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Friends Remember How The 'King Of Voice Overs'

Don LaFontaine Shaped Their Lives And Careers

August 17, 2012

On Aug. 25, 2012 in Chicago, That's Voiceover - the elegant annual voice over training and networking event - will honor the late voice over legend Don LaFontaine in a special tribute featuring inspired moments from his life and legacy. Below, in advance of that event, are memories of how Don helped shape lives and voice over careers. (For special $110 discount ticket to That's Voiceover, click here and enter promo code: VOXTRA.)

By John Florian

You know about Don LaFontaine, certainly the most well-known of all voice actors - the King of Voice Overs - who passed away in 2008. Yet for all his royal talent, this king was about his followers, friends and colleagues.

My brief encounter with Don was at VOICE 2007 - an industry conference in Las Vegas, where he met voice actors in a receiving line. We shook hands, exchanged smiles, and I told him of my plan to launch VoiceOverXtra - a news and training website for voice actors. He liked the idea, encouraged me to do it, and suggested I stay in touch. Wow. I felt empowered and much more confident.

And this is typical of how Don affected friends and colleagues.

In advance of a special tribute to Don at That's VoiceOver, the high-energy voice over education and networking event in Chicago on Aug. 25, VoiceOverXtra invited several of Don's friends to share their memories of how he affected their lives and careers.
You are invited to share your thoughts and memories, too, as a COMMENT to this article.
'Keep Giving ... Work Hard'

Voice Actor

I've been asked this question quite a bit since Don died, and there is always one answer that comes to mind for each of those categories. Here's what I personally feel Don taught me:  
Life. When you think you have nothing left to give, keep giving. It will come back to you and in ways you could never imagine.  
Voice Overs. Talent is not everything. It's what you do with your voice that counts. If you can get that and are willing to work hard, there's room for everyone in this business.

'Find Your Voice'

Voice Actor

Don always said in interviews and to voice over hopefuls, "Find your voice." 

My personal experience with this concept goes back to 2005. Don and I were in New York City in June of that year for a Secrets of Voice Over Success seminar and it was a particularly difficult time for me, professionally. I had just found out that I was dropped by a very big client, which resulted in the sudden loss of nearly half of my income. 

It was depressing and a very uncertain time.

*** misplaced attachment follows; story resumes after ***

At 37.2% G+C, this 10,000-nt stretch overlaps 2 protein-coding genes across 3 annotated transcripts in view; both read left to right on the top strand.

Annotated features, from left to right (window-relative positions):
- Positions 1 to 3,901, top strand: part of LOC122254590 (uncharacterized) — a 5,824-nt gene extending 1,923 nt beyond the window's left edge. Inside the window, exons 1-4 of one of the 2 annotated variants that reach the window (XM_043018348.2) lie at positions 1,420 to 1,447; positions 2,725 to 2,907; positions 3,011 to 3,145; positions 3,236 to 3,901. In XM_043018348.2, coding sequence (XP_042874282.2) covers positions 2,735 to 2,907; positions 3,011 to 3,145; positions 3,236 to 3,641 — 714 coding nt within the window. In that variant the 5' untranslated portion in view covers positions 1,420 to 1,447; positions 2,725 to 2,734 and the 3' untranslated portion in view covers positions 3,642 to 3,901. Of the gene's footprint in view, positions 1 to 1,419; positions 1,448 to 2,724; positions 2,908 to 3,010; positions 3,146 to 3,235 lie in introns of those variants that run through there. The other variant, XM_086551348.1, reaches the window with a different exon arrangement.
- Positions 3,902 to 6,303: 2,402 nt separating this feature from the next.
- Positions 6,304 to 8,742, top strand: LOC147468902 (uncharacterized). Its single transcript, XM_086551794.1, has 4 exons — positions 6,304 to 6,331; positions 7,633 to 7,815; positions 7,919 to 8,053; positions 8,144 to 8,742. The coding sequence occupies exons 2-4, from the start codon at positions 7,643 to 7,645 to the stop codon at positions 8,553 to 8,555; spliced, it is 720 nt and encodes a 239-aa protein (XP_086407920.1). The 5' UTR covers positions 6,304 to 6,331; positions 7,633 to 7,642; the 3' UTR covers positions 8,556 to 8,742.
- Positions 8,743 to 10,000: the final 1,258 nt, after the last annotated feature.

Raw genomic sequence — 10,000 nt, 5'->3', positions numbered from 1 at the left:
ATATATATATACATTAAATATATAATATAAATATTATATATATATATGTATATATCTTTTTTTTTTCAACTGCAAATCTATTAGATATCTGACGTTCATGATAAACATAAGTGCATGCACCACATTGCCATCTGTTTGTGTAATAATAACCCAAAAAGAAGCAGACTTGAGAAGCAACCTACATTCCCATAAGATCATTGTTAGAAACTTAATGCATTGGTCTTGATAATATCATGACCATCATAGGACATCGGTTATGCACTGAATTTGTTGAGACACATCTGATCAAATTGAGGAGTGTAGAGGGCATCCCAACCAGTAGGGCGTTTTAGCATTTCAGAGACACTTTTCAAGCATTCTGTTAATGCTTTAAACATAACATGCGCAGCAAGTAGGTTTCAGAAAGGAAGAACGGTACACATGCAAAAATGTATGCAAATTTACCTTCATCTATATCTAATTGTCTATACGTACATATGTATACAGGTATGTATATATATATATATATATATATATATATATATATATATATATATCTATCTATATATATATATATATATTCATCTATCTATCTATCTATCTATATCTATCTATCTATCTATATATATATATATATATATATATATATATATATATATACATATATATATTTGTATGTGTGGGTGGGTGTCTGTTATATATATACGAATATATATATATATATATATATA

Don knew how I was feeling and he called me on my cell to invite me up to his hotel room for a chat before the seminar that night. 

He had a beautiful suite at the Michelangelo Hotel and he met me at the door with a big bear hug. He knew how down I was about recent events, and upon taking a seat in the living room, he said, "Joey, don't worry about this. You're too good to not work."

I didn't share the same enthusiasm for my situation. In fact, I said to him that it crossed my mind that the ride may be over, styles change and all that. 

He simply said, "Find your voice."

He went on to point out that the voice in which I was speaking to him at the moment in his hotel room was vastly different from the high-energy comedy performance I was known for at Fox, CBS, and so many other networks and shows.

He told me to explore that voice.

Well, I did that when I got back to Los Angeles and found out that NBC was looking for a new Drama promo voice. I had never done dramas or tapped in to that lower register in my voice before because I relied on the tried-and-true comedy sound. 

So I went about creating a new demo using my lower register on a series of drama promos. And when I was done and played it for friends and my agents, no one could have guessed it was me. 

But it was me, truly me, just a different version of me - a different attitude, a different voice.

I ended up getting the NBC gig off of that demo, and voiced the promos for all of their dramas until 2007.

This opened up new opportunities for me - and funny enough, a few years, later the job I had originally lost which had caused such worry, came back to me.

About a year into the NBC job, I was with Don at a party and he was retelling this story from his perspective - the sudden loss of half my income and our meeting at his hotel suite which inspired me to find my voice.

After telling the story, he leaned over to me and said, "Joey, you're a bigger man than me. If that had happened to me I think I might have rolled up into the fetal position and not come out." 

Of course, Don LaFontaine wouldn't have done that at all. He would have done what I did and probably more. 

I do know this: His concern and his words of encouragement at a low point in my career helped me so much more than I can tell you.  

'Sharing His Joyful Being'
Voice Actor / Coach / Author
Co-producer, That's VoiceOver